The investment bank reaped a $200 million profit on Feb. 5, the day volatility exploded back to life in equity markets as the Dow registered its largest one-day point drop in history. The bank’s score can be attributed to long-vol positions that had recently been put on by the flow derivatives group, a group within Goldman’s equity desk responsible for trading VIX derivatives. The $200 million in winnings is roughly equivalent to what Goldman’s derivatives desk takes home for the entire year. For all of 2017, the trading business for the entire bank exceeded $100 million in revenue on just four days.
During the selloff, demand for Goldman’s VIX options from its institutional clients suddenly rendered its positions incredibly profitable, and they were quickly sold. The trade was a major boon for Managing Director David Casner, head of the flow derivatives group, who joined the bank in 2002. Casner’s trade was by far the largest contributor to the 38% jump in equity trading revenue to $2.3 billion, which exceeded expectations for Goldman, and also exceeded results for Morgan Stanley and JP Morgan, Goldman’s two biggest rivals in the world of equity trading.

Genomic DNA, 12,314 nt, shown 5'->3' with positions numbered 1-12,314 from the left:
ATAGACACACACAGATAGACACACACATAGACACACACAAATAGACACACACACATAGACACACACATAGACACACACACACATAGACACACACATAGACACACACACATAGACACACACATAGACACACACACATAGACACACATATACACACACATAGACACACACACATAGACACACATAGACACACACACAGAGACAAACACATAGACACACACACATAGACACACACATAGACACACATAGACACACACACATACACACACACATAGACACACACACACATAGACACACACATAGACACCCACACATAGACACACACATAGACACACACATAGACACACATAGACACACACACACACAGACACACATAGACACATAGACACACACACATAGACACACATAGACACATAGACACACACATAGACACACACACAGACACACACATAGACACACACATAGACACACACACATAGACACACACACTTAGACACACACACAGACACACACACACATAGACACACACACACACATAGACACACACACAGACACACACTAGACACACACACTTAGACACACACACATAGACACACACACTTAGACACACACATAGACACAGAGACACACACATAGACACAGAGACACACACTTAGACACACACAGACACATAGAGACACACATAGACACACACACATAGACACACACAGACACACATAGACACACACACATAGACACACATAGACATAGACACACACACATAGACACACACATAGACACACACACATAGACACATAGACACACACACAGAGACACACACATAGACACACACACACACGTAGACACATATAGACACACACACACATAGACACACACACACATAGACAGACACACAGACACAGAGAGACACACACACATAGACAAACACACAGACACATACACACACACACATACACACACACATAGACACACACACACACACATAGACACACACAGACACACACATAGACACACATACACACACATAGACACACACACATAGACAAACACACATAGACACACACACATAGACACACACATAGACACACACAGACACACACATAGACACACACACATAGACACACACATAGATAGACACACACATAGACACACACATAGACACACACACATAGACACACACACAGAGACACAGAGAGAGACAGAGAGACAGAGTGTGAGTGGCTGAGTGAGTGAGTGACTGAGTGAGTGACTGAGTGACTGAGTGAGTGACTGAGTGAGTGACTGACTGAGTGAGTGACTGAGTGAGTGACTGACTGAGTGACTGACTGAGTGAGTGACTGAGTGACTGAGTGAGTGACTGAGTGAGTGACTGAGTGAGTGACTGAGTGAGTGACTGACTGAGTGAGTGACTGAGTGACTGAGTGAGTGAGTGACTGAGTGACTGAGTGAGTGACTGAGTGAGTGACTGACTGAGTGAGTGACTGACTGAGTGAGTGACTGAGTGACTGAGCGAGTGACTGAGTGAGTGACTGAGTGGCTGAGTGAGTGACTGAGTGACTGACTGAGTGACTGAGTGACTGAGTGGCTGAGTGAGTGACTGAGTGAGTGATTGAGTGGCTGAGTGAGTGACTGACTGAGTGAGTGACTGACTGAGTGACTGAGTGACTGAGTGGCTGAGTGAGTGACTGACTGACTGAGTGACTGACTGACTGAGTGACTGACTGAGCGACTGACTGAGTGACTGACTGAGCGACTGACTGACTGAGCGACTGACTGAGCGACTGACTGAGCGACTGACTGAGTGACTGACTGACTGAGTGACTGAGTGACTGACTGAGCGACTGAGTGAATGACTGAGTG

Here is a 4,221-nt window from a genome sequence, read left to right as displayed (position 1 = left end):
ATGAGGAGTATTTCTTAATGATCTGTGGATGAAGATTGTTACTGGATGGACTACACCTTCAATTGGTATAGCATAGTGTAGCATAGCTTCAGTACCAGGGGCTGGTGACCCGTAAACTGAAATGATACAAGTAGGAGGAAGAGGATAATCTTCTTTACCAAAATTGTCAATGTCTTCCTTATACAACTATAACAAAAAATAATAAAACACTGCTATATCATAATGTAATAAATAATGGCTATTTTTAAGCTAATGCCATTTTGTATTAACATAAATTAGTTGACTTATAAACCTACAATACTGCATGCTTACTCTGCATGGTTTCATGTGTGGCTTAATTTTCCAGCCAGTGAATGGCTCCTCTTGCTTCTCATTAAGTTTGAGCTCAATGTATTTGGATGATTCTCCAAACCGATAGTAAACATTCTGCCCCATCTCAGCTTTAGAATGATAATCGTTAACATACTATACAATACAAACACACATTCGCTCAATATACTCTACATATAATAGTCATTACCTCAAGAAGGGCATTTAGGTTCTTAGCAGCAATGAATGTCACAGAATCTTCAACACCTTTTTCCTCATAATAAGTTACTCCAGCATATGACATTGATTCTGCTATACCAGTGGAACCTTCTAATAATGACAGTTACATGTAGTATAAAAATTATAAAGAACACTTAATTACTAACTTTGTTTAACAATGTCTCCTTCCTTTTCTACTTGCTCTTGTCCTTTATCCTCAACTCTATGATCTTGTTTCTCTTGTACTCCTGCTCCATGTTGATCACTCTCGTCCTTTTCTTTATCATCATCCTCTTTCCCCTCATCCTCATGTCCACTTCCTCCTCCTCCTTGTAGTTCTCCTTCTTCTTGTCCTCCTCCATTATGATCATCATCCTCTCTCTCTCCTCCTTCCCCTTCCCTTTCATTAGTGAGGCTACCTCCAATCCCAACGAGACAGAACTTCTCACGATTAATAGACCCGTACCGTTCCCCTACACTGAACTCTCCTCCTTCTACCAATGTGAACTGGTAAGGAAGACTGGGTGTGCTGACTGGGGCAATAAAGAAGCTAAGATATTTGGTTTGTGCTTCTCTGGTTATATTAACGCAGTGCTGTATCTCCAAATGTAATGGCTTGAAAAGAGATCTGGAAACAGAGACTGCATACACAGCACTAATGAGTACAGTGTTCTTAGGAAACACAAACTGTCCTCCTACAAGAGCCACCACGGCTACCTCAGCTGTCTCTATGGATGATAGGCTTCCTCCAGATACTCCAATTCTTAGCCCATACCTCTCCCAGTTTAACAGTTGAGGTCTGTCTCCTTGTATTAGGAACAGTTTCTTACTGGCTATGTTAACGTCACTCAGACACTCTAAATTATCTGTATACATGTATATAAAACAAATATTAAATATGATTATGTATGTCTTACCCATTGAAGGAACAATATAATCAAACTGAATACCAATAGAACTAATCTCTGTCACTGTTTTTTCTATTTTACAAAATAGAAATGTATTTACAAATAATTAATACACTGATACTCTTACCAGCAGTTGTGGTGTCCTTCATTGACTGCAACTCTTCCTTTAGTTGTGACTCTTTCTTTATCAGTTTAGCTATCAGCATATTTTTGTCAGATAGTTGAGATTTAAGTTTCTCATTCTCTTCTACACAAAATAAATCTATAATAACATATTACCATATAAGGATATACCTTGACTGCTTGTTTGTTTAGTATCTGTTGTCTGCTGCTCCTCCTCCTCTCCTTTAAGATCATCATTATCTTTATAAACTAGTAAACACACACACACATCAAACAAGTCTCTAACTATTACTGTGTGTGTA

Here are the standouts from Goldman’s Q1 earnings report:
- Equities sales & trading revenue $2.31 billion, estimate $1.85 billion, up 38% from $1.67 billion
- Trading revenue $4.39 billion, estimate $3.89 billion, and up 31% from $3.36 billion
- Investing and Lending (Prop) revenue $2.087 billion, up 43% from $1.464 billion
Here’s what Goldman initially said about its equities trading revenue:
Net revenues in Equities were $2.31 billion, 38% higher than the first quarter of 2017, primarily due to significantly higher net revenues in equities client execution, reflecting significantly higher results in both derivatives and cash products. In addition, commissions and fees were higher, reflecting higher market volumes, and net revenues in securities services were higher, reflecting higher average customer balances. During the quarter, Equities operated in an environment characterized by periods of high volatility and an increase in client activity compared with the fourth quarter of 2017
And here’s how Goldman’s outlier quarter, its best Q1 2015, looks in context:
Of course, Goldman’s bets could’ve just as easily gone awry, just like an ill-fated bet on regional natural gas prices that hampered commodity trading revenues last year, which was Goldman’s worst year for trading revenues since 2004.
Fortunately – that is, if the investment bank’s strategists are correct – Goldman will soon have more opportunities to profit from a surge in volatility.
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